EXPLAINER | What happened to Ramaphosa’s promises for electricity reform? | News24

President Cyril Ramaphosa.

  • President Cyril Ramaphosa in February promised to “fundamentally change” energy generation in the country in the next few months.
  • Among the seven key reforms, Ramaphosa introduced was to get more power from IPPs, and allow cities to buy their own power. 
  • However, five months since Ramaphosa’s promises, the country have been plagued with another round of load shedding. 

During his State Of the Nation (SONA) address in February, President Cyril Ramaphosa promised to “fundamentally change the trajectory of energy generation” in South Africa “over the next few months”.

In his speech, Ramaphosa laid out seven key reforms to “significantly increase generation capacity outside of Eskom” which included procuring additional power from independent power producers (IPPs), and enable municipalities to buy its own electricity.  

However this past week – five months since Ramaphosa’s promises – South Africans saw another wave of load shedding as state-owned electricity supplier Eskom lost generating capability. 

Load shedding, aside from the frustration and rise in crime it contributes to across the country, costs South Africa’s already fragile economy billions and contributes to job losses.

This year marks more than 13 years since Eskom first introduced load shedding.

News24 spoke to the Department of Mineral Resources and Energy (DMRE), and the National Energy Regulator of South Africa (Nersa) on the progress of Ramaphosa’s electricity reforms. 

Ramapahosa’s spokesperson Khusela Diko did not respond to a request for comment, and Eskom and the Department of Public Enterprises referred queries to the DMRE. 

Here’s what happened to Ramaphosa’s electricity reform promises: 

1. Section 34 Ministerial Determinations  

Ramaphosa’s promise: “A Section 34 Ministerial Determination will be issued shortly to give effect to the Integrated Resource Plan 2019, enabling the development of additional grid capacity from renewable energy, natural gas, hydropower, battery storage and coal.” 

Progress: DMRE said the final 34 Determination (the first one of two) has been gazetted, which allows for an additional 2000MW to be added to the grid to make up for the current shortage at Eskom between 2019 and 2022.

Nersa was now required to concur (agree) with the determination, but not before it goes through a public participation process. This was expected to be completed by the middle of July. Only after it’s concurred (or agreed), the additional 2000MW electricity could be procured.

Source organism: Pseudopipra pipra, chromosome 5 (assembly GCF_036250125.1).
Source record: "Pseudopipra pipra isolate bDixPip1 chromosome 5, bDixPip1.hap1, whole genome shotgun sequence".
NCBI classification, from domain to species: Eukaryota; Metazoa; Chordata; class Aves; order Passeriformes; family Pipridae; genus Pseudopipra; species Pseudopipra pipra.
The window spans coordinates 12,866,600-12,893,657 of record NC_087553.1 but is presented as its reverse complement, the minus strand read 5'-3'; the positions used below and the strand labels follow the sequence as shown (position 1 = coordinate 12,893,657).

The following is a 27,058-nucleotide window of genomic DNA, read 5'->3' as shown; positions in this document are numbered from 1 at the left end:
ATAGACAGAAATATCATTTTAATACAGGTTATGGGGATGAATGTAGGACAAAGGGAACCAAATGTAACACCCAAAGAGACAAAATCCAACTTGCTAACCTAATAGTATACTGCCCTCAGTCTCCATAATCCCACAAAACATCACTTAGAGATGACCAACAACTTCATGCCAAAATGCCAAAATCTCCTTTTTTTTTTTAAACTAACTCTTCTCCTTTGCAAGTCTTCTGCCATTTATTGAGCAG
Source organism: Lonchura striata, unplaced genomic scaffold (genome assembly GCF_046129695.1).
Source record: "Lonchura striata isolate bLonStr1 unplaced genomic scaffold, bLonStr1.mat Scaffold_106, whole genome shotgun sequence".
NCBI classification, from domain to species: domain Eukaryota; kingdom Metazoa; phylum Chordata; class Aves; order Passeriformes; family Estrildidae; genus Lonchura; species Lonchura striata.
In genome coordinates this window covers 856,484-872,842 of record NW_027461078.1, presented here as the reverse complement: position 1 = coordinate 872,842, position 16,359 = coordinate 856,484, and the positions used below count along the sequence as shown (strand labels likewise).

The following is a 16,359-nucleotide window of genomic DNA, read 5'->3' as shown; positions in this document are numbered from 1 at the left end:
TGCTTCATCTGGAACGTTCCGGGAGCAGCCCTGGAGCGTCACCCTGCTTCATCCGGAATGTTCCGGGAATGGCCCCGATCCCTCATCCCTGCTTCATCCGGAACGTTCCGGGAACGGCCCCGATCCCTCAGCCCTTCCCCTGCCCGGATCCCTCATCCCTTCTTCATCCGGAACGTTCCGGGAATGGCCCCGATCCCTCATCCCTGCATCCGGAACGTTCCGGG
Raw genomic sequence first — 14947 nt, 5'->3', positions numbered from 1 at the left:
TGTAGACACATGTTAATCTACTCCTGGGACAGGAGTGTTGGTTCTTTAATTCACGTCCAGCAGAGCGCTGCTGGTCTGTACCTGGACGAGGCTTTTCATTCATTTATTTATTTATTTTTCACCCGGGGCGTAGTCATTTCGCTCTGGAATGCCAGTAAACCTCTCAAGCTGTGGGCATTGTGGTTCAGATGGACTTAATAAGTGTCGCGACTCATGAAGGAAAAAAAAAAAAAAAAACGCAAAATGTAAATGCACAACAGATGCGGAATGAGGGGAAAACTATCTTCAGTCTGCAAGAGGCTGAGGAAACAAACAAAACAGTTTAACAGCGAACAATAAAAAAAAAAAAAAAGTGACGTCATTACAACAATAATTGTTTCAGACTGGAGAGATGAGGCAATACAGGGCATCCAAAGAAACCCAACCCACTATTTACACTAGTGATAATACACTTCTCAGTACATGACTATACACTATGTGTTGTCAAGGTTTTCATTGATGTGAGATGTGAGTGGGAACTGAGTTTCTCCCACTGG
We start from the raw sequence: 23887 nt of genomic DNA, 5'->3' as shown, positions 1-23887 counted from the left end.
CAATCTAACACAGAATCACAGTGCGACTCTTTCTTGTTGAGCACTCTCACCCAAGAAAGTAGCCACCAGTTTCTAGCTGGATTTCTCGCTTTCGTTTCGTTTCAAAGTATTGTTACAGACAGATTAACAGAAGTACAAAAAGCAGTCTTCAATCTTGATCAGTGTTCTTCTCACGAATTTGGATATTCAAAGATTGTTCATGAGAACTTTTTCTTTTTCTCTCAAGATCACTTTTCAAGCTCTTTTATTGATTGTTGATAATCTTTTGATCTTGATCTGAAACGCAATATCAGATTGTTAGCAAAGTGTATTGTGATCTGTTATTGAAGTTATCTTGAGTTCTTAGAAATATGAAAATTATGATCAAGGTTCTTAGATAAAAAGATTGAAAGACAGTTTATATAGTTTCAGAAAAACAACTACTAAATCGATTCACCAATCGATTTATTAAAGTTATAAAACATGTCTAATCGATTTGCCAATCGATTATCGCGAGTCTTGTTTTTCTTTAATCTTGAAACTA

2. Emergency power from projects 

Ramaphosa’s promise: “We will initiate the procurement of emergency power from projects that can deliver electricity into the grid within three to 12 months from approval.”  

Progress: DMRE said the contracts for these projects have not yet been awarded, and therefore installation had not started. This was because Nersa was still in the process of concurring with section 34 notices which have not yet been completed.

3. Register small scale generation under 1MW without licences required

Ramaphosa’s promise: “The National Energy Regulator will continue to register small scale distributed generation for own use of under 1MW, for which no licence is required.” 

Progress: Nersa spokesperson Charles Hlebela said the regulator registered 138 of these applications to date, and that it did not have any backlog in this regard.

4. Nersa ensures that all applications above 1MW processed with 120 days 

Ramaphosa’s promise: “The National Energy Regulator will ensure that all applications by commercial and industrial users to produce electricity for own use above 1MW are processed within the prescribed 120 days.” 

Progress: Hlebela said they have been licensing and does not have any backlog. “We have licenced four new applications that we received (within 120 days) and are currently processing two applications.”

5. Opening up bid window 5 for renewable IPPs 

Ramaphosa’s promise: “We will open bid window 5 of the renewable energy IPP and work with producers to accelerate the completion of window 4 projects.” 

Progress: DMRE said bid window 5 will only be opened once Nersa completed the necessary documents on the second section 34 determination which seeks to procure an additional 11 813MW between 2022 and 2027. “It is expected that this will happen within this current financial year,” DMRE said.

Nersa previously said it only expects to complete this by September.

6. Negotiate supplementary power purchase agreements

Ramaphosa’s promise: “We will negotiate supplementary power purchase agreements to acquire additional capacity from existing wind and solar plants.” 

Progress: DMRE said bid window 4 projects are proceeding as planned “with some minor adjustments to comply with Covid regulation requirements”.

The department said 300MW from these projects was already connected to the grid and more were expected to come online in the coming months.

7. Allowing municipalities to buy power

Ramaphosa’s promise: “We will also put in place measures to enable municipalities in good financial standing to procure their own power from independent power producers.” 

Progress: DMRE said it has finalised public comments on the proposed amendments to ‘New Generation Capacity Regulations’ which would allow municipalities to directly buy power.

“We are currently engaging National Treasury and this will be followed by the publication of final amendments.”

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